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@arbitrarywater: LEGO Star Wars has 160 Gold Bricks - 120 tied to its main levels (3 per level and 2 bonus ones for each of the six Episodes), 20 are for completing Bounty Hunter missions, 6 are for completing the 'bonus' levels, and 14 can be bought with studs from the shop. From start to finish, it took me just under forty-five hours to get 'em all I'm not sure where that figure stands compared with other LEGO games, the only other one I've played is the 3DS version of LEGO Lord of the Rings and I can't remember how many that had. Grandia is definitely hella long, but (without spoiling anything for today's Backlogbook) it's definitely starting to come good on the promises it made thirty hours ago.

You've reminded me I still haven't played Lightning Returns. I should probably get on that at some point this year. Not before Grandia's done though, one JRPG at a time is more than enough for me.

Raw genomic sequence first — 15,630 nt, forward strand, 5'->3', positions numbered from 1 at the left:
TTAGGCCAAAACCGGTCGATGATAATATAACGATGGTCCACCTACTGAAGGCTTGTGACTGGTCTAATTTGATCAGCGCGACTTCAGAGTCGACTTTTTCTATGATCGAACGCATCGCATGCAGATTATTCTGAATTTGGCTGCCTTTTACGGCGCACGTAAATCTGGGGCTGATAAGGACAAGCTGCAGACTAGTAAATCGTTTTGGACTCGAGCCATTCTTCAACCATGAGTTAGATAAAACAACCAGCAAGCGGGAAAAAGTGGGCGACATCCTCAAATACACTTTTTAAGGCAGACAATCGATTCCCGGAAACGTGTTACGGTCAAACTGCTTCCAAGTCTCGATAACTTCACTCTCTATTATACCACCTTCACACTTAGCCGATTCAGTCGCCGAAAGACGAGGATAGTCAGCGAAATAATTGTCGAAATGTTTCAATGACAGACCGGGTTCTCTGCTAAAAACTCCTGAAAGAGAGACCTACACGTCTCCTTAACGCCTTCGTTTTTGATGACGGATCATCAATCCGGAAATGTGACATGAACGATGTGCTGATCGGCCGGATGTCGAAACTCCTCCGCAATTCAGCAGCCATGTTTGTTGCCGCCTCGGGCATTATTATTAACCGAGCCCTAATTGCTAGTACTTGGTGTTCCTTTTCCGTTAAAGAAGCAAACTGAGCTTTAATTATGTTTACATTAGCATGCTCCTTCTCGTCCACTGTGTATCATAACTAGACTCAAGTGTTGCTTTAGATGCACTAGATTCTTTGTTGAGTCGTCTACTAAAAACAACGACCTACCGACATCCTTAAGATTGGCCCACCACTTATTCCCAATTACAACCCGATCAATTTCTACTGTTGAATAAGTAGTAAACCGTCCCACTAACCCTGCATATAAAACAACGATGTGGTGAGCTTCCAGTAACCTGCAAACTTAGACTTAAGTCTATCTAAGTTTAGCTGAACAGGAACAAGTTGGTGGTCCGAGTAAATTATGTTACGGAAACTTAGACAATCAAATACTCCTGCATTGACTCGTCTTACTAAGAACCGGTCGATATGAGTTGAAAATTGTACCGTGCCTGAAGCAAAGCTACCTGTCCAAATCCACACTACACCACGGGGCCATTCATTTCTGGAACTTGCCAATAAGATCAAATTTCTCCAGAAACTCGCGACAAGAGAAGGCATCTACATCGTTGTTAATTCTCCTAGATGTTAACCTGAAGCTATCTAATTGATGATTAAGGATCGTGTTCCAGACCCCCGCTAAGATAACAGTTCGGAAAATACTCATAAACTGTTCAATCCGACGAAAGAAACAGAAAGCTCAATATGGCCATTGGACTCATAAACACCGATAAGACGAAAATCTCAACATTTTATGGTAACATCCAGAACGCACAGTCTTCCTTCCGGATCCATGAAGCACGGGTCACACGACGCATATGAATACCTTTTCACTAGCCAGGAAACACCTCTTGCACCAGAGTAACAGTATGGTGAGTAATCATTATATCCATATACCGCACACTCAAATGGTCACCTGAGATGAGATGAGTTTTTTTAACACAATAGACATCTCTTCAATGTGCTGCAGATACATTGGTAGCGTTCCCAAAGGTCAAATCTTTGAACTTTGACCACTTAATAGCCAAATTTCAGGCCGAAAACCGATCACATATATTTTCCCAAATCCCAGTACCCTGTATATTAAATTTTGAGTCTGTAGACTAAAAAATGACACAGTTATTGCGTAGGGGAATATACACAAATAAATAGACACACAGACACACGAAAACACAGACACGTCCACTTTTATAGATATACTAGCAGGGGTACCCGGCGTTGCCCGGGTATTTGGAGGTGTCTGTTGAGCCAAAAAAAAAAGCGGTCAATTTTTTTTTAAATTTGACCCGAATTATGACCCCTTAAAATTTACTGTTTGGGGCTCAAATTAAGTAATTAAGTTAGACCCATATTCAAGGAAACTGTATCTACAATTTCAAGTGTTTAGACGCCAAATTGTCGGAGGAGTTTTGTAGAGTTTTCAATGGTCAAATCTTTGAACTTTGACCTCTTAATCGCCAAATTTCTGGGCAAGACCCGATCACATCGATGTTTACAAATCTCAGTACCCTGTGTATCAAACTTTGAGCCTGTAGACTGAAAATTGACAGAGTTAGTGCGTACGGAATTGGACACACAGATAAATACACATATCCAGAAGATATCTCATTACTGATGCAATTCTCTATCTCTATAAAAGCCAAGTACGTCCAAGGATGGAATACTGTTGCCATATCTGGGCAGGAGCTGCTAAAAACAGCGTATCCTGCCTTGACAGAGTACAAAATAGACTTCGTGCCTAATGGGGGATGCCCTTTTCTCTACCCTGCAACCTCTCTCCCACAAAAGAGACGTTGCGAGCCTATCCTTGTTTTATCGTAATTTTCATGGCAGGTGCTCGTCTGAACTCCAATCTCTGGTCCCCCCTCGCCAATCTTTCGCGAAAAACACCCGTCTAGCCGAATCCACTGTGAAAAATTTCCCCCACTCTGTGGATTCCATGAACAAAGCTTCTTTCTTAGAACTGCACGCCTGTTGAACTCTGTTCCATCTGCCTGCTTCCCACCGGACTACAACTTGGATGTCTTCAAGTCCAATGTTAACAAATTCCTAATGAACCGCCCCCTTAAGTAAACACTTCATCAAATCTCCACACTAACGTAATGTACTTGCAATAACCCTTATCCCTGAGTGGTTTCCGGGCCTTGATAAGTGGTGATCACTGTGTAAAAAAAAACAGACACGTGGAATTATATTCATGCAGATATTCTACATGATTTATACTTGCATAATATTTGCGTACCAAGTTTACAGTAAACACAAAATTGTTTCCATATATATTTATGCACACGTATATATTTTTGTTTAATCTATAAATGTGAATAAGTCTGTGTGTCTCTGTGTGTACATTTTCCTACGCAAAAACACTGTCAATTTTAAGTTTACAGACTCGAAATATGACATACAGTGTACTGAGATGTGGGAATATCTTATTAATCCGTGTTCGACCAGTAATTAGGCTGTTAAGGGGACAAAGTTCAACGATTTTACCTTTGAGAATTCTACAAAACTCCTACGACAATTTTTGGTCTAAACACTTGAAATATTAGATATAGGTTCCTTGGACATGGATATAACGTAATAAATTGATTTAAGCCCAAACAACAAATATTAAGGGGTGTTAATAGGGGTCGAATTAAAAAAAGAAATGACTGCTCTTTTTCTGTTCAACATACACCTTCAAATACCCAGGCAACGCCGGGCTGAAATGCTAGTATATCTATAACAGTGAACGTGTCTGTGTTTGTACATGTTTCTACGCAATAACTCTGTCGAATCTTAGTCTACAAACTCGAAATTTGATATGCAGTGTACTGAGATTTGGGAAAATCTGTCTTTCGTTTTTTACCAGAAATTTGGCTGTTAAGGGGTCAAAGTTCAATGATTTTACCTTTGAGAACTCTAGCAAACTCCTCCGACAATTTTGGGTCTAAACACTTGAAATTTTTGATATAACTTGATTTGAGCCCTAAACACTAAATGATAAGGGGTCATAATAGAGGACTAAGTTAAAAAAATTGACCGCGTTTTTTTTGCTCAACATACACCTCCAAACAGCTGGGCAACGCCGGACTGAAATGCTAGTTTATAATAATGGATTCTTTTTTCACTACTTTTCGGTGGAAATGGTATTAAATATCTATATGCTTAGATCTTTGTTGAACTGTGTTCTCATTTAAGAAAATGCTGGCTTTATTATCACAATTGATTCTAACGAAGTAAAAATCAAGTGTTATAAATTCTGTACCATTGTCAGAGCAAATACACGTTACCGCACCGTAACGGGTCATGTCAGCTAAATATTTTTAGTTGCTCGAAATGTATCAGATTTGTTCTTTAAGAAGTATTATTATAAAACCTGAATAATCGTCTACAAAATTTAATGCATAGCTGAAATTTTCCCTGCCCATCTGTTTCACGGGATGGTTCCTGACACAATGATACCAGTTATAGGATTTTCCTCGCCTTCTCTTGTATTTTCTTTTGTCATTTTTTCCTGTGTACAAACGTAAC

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danielkempster

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@mento: It's good to know Grandia never gets worse than that scene in the Garlyle Base. When you put it like that, I guess the interplay between Justin and Feena isn't that unusual (the fact I need reminding of that tells me I'm clearly getting old), but it's hard to deny some of those earlier scenes are kind of uncomfortable. The whole thing in Feena's house with her panties? Yeah, could've quite happily done without that. I'm definitely feeling the shift to a more mature tone now, and I hope that continues from here on out.

@ohagan:Thanks man, that'd be cool. If you want to add me on Xbox LIVE, my Gamertag is 'dankempster'. I'm probably going to be around for most of this coming weekend, if you are. I'm in the UK, but hopefully we can find a time that suits both of us.